I set

SET GLOBAL max_allowed_packet=16777216; 

and also

max_allowed_packet = 16M

I checked the max_allowed_packet through below command

SHOW VARIABLES LIKE 'max_allowed_packet';

and the value is = 16777216

But after some days max_allowed_packet automatically reset to 1M.


i am pretty sure that your are hacked. i had the same problem for months. i opened general_log and finally found some codes:

   connect root@someipaddress on
   Query select 0x4D5A900..........(verylong)
   Query select sys_exe('cmd /c  c:/windows/nbvqc4.vbs')
   set global max_allowed_packet 1024

suggestion: change your root password.


MySQL has both GLOBAL variables and SESSION variables, as well as the my.cnf.

GLOBAL variables are initialised on startup from my.cnf, and many variables are taken from the GLOBAL value at connection time and copied into the SESSION. If you change the GLOBAL value, the SESSION keeps it's own value -- but any new sessions will take the new GLOBAL default.

It seems that you did the right thing in terms of setting the GLOBAL variable and updating my.cnf, but in your example you ran "SHOW VARIABLES" which returns the SESSION value. So it is possible you were not checking the correct value in that case. I would recommend for all future checks that you check both the global and session values to help get an idea of what is changing when.

SHOW GLOBAL VARIABLES LIKE 'max_allowed_packet'; SHOW SESSION VARIABLES LIKE 'max_allowed_packet';

For the value to change itself later, the following explanations are possible

(1) You are re-using a session that still has the old value (2) Another connection has run SET GLOBAL max_allowed_packet, it is possible even that some uncourteous application or script is doing this (3) The server was restarted, and the my.cnf change is not being applied as expected -- perhaps the file is in the wrong path, or the setting exists more than once in the configuration file. I would check the current Uptime in SHOW GLOBAL STATUS to understand if the server was restarted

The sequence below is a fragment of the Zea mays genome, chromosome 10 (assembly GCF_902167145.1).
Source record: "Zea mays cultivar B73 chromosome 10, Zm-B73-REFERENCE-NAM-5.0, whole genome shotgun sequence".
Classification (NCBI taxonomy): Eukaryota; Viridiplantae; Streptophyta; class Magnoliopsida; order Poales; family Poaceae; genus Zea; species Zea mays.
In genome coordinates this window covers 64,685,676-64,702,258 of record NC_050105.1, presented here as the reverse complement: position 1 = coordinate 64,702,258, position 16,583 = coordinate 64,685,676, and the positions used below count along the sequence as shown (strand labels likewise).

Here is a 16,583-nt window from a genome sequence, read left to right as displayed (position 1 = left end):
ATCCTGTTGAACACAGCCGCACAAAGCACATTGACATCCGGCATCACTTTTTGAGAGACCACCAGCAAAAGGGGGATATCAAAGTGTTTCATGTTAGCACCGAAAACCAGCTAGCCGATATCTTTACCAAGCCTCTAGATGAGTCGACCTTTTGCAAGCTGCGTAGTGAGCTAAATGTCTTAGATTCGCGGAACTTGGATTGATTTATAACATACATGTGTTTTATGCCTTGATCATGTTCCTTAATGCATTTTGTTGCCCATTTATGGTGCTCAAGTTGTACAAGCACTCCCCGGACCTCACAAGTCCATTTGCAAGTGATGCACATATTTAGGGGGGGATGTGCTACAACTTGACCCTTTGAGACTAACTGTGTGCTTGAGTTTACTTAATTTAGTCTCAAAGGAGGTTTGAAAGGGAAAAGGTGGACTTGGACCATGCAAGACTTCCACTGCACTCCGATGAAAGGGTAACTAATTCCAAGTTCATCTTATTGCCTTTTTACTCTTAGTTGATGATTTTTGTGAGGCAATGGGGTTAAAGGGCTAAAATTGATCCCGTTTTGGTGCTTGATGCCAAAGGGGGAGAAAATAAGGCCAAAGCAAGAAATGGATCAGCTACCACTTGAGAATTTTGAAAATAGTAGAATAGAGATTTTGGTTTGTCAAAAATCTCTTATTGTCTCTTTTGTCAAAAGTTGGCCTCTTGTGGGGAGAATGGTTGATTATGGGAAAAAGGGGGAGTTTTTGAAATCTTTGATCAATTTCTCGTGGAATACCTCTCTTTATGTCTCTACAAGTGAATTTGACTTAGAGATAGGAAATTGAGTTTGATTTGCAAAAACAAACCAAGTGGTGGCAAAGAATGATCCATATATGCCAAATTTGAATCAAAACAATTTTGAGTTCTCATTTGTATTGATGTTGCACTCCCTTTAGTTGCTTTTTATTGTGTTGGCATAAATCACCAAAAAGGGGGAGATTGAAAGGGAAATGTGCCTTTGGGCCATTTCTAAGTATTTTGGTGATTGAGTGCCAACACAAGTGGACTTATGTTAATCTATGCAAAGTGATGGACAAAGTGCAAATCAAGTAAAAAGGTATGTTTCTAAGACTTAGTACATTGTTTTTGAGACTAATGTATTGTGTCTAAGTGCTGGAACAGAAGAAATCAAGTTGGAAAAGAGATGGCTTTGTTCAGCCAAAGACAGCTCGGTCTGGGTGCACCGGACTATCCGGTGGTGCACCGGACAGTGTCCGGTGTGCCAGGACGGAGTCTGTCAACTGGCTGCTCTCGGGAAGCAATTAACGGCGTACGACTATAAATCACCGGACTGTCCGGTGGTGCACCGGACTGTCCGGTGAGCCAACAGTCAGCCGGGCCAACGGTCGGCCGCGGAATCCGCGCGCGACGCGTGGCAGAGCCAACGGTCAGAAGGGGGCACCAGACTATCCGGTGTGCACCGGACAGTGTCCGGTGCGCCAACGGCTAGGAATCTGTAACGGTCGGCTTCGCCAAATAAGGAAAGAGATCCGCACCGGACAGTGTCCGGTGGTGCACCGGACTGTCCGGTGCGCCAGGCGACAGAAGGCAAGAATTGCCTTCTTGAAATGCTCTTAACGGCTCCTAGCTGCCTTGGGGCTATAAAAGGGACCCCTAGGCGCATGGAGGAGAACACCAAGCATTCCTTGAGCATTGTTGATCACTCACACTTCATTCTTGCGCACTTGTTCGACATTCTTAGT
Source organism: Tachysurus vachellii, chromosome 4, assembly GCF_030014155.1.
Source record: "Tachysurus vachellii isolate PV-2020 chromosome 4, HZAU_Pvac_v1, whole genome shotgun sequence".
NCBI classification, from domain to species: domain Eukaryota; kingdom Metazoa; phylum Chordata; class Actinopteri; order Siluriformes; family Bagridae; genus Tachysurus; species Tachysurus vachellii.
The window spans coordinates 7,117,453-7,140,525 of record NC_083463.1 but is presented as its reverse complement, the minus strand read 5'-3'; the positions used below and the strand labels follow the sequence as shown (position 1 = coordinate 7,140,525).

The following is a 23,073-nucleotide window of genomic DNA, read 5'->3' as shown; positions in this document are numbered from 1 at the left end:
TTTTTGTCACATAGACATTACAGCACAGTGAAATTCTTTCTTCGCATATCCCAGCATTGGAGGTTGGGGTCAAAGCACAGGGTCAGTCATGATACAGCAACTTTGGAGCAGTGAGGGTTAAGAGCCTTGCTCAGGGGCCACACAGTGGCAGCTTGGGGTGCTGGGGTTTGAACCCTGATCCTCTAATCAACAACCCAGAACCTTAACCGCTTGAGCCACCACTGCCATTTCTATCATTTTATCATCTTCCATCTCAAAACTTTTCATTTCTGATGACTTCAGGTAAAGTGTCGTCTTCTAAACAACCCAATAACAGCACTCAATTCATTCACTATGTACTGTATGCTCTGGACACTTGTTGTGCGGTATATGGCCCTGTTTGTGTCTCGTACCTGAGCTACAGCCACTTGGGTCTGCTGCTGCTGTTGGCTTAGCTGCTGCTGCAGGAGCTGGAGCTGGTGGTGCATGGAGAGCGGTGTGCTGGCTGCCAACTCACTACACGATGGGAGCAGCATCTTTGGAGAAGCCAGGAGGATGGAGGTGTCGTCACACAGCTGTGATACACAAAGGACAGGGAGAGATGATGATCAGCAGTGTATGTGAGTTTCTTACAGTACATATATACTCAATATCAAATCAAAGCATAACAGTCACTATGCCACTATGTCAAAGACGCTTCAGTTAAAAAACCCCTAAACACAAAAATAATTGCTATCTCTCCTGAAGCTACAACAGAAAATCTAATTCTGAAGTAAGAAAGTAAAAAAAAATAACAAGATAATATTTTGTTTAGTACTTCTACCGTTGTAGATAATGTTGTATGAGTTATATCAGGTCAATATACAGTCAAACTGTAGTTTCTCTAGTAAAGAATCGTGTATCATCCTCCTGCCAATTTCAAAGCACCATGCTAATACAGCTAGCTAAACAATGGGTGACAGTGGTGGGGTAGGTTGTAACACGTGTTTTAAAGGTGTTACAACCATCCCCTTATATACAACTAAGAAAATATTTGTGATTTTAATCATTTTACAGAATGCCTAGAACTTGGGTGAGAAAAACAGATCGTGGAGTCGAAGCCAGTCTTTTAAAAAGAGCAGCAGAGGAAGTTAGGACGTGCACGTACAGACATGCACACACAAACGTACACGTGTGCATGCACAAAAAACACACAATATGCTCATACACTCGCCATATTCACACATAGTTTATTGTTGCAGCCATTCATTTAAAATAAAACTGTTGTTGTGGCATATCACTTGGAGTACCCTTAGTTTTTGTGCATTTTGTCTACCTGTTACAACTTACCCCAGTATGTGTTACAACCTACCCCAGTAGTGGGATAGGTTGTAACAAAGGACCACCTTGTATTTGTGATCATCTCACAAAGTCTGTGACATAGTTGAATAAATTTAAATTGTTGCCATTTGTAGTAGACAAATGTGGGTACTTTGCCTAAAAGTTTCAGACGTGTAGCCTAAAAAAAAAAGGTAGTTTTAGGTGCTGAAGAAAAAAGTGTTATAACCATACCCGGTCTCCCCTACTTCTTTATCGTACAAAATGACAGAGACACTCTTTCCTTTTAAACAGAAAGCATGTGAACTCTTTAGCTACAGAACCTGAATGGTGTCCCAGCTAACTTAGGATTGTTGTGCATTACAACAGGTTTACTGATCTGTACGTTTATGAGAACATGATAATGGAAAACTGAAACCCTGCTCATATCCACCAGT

I cannot think of any other reasons this would occur. I did check to see if the client negotiates the server-side value when you pass --max_allowed_packet but that does not seem to be the case.

  • Mysql server is not restarted in my case.I set the max_allowed_packet and then close the connection.Then i again check the max_allowed_packet.And it set to 16777216. – Mahesh Mar 11 '15 at 7:15
  • That sounds very much like you are setting the session variable, and not the global variable. Ensure you run SET GLOBAL and also check with SHOW GLOBAL VARIABLES. If you don't specify GLOBAL, it defaults to SESSION, which is lost once you close that session. – Trent Lloyd Mar 11 '15 at 8:04
  • SHOW GLOBAL VARIABLES LIKE 'max_allowed_packet' = 16777216 SHOW SESSION VARIABLES LIKE 'max_allowed_packet'= 16777216 – Mahesh Mar 11 '15 at 8:41
  • Both the value are same for my case.My issue is that it automatically reset to 1M. Mysql server not restarted.No other application execute the command SET GLOBAL max_allowed_packet=16777216; – Mahesh Mar 11 '15 at 8:43
  • 1
    I would suggest enabling the MySQL general query log (which logs all queries) so that you can search the log for SET next time this happens and determine if something is actually setting it for sure, because I cannot think of any other reason this would occur. – Trent Lloyd Mar 13 '15 at 8:24

Yes, someone hack the system.I changed the root password and everything working fine.


By default value of max_allowed_packet is 1M in MySQL. I believe size of your "max_allowed_packet" is exceed its upper limit. So, when you check "SHOW VARIABLES LIKE 'max_allowed_packet';" its showing some negative value.


You have two values of max_allowed_packet in MySQL :

one on the client side : [mysql] section, [mysqldump], [client] and more. one on the server side : [mysqld] section.

  • 2
    I edit my question .There is no negative in the 16777216 value .You interpreted as negative sign. – Mahesh Mar 11 '15 at 7:09

Try setting 'Super' privilege of all users to 'N', except 1 admin user. This prevents users from changing max_allowed_packet.


We just ran into this issue and the root cause is we were hacked. Some 3rd party was running a script that was changing the value down.

Tip for those trying to figure out if a hack is a root cause for them - temporarily change your MySQL logging to include all queries. That's how we ended up finding the issue.

Your Answer

By clicking “Post Your Answer”, you agree to our terms of service, privacy policy and cookie policy

Not the answer you're looking for? Browse other questions tagged or ask your own question.